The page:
The Canonical Defender, Dr. Ed Peters, has on his fine blog about canon law again drilled into an aspect of the question of women deacons.
Further re female ordination to diaconate
by Dr. Edward Peters
I saw the recent comments here and here of Msgr John Alesandro—an accomplished canonist—in support of ordaining women to the diaconate. I disagree with him on the prospects of women’s ordination but, because some of Alesandro’s comments were directed against a claim that sounds similar to mine, I write to make sure that his defeat of that claim is not parlayed by others into a refutation of mine. [Well said.]
Alesandro responded to the following claim: “There is no possibility that women will ever be ordained to the diaconate because canon law forbids it” (emphasis added). Of course he responded negatively to that claim: the fact that canon law forbids women’s ordination is—I won’t say irrelevant, but—certainly one of the weakest arguments against women’s ordination available. Canonical history is replete with examples of actions illegal in one generation, but legal in another. [NB] Rejection of what amounts to a purely positivistic [rooted mainly in law, by “fiat”] argument against women’s ordination is sound.
But, three things need noting:
• canon law does not determine, but rather, upholds doctrine and theology; I base my rejection of the possibility of women’s ordination, even to the diaconate, on my understanding of the theology of Orders; Alesandro and I apparently disagree about that theology, but we agree that theology is ultimately where this issue must be settled;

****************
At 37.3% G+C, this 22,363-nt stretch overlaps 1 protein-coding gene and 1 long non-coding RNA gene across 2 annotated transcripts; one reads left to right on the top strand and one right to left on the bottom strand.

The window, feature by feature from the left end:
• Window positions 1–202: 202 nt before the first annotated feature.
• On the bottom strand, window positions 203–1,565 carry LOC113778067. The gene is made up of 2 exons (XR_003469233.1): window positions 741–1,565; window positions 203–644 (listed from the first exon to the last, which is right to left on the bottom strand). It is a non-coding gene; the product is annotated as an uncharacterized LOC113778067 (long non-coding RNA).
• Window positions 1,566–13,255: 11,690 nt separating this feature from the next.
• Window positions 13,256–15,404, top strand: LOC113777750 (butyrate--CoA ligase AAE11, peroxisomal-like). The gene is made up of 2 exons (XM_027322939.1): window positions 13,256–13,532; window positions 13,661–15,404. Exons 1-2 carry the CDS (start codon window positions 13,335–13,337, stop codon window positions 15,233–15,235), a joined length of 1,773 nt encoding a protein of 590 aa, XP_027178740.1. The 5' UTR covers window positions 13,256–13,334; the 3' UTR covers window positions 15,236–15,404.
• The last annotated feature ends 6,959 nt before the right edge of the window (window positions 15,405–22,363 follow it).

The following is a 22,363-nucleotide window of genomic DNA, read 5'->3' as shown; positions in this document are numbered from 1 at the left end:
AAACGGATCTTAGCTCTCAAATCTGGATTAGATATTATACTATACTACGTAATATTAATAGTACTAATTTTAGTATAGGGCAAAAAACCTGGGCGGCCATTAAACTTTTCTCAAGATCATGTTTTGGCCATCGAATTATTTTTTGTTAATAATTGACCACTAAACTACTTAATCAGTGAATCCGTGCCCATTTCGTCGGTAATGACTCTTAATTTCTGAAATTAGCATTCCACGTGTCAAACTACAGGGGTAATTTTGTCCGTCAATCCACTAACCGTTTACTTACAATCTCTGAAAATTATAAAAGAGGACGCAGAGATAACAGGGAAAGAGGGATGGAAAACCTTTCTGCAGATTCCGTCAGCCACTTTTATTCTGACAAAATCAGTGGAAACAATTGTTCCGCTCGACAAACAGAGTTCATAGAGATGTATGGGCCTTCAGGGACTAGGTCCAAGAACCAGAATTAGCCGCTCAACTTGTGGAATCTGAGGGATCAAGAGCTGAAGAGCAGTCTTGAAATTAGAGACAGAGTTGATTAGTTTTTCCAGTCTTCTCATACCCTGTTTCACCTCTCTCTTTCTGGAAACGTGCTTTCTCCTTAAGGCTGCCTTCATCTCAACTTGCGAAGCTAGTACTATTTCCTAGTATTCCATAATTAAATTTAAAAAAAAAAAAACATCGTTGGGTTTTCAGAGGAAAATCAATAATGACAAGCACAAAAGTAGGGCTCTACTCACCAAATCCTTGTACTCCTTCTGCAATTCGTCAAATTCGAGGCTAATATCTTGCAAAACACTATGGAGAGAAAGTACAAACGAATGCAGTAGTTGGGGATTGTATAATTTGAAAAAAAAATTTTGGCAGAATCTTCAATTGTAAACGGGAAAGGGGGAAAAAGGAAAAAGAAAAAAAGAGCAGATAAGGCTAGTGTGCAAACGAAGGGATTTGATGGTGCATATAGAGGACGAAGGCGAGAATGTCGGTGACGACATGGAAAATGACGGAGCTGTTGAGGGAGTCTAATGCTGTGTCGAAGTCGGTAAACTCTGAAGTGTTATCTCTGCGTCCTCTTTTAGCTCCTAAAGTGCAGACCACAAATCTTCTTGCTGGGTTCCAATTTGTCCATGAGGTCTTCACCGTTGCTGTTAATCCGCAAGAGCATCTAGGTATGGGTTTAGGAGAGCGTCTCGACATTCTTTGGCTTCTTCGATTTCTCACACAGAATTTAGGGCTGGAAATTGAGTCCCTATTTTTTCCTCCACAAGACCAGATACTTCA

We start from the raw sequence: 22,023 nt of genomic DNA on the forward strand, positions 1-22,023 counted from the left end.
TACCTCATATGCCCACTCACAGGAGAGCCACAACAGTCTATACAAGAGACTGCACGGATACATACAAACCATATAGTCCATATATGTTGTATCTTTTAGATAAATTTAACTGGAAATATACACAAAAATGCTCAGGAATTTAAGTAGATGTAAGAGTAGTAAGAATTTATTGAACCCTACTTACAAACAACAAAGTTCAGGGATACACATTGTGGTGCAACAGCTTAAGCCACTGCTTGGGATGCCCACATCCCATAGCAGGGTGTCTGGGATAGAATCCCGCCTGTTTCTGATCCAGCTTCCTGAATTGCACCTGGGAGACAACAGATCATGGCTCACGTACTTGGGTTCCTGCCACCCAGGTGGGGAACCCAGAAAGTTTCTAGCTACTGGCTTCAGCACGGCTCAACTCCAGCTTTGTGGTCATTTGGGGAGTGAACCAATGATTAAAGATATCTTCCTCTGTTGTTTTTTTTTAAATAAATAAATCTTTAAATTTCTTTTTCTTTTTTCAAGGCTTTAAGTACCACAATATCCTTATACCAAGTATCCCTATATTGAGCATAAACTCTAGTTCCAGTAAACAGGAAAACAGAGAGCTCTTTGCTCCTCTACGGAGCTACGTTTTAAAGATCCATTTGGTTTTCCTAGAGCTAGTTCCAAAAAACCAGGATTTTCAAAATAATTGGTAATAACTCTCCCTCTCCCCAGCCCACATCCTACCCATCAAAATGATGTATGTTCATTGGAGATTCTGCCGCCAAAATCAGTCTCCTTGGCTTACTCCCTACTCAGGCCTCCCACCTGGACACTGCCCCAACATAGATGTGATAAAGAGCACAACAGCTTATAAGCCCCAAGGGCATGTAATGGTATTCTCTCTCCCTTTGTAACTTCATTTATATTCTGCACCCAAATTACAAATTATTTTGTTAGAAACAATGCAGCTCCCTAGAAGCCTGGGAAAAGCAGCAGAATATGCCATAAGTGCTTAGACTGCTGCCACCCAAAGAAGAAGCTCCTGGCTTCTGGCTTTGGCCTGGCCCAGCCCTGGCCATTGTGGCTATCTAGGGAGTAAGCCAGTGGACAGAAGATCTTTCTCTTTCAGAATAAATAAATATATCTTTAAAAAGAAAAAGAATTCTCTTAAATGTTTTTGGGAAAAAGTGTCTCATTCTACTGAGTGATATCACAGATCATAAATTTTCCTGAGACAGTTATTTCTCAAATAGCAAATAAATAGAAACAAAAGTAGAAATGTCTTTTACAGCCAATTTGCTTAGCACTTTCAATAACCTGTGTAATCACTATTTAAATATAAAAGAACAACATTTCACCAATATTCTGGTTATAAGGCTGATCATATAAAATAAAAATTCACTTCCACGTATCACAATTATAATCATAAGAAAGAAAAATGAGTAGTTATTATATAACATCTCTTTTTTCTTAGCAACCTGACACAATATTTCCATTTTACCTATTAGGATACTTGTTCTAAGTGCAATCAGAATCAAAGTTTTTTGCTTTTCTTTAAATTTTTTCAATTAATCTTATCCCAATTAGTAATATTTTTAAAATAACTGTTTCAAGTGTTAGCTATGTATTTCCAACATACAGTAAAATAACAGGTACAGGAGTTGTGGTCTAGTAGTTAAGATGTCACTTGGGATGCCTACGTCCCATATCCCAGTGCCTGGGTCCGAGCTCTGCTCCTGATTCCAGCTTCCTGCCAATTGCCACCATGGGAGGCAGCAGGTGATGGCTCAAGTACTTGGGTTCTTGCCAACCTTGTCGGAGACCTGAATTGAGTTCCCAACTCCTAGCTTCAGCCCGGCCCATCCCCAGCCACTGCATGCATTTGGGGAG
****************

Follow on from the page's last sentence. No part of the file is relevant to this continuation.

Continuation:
• many canonical institutes have changed dramatically over the centuries, but the more closely institutes are tied to doctrinal points touching, say, the nature of a sacrament, the less they change; the enduring, strongly negative, even penal, stance of canon law against women’s ordination tends far more against the radical possibility of women’s ordination than for it;
• the current norms against women’s ordination (chiefly in c. 1024) mean that any current attempts at ordaining women—irrespective of women’s (alleged) ontological capacity for Orders—are utterly null, that is, they are of no sacramental effect in the Church. [That is a very tall cliff to overcome.]
Thus, Alesandro and I agree on the first point, I think that he would grant the plausibility of my second, and I am sure we agree on the third.
Not. Going. To. Happen.
Peters follows up with a post about the reporter who had contacted him and then wrote the story to which the canonist mentioned above later responded. Good reading!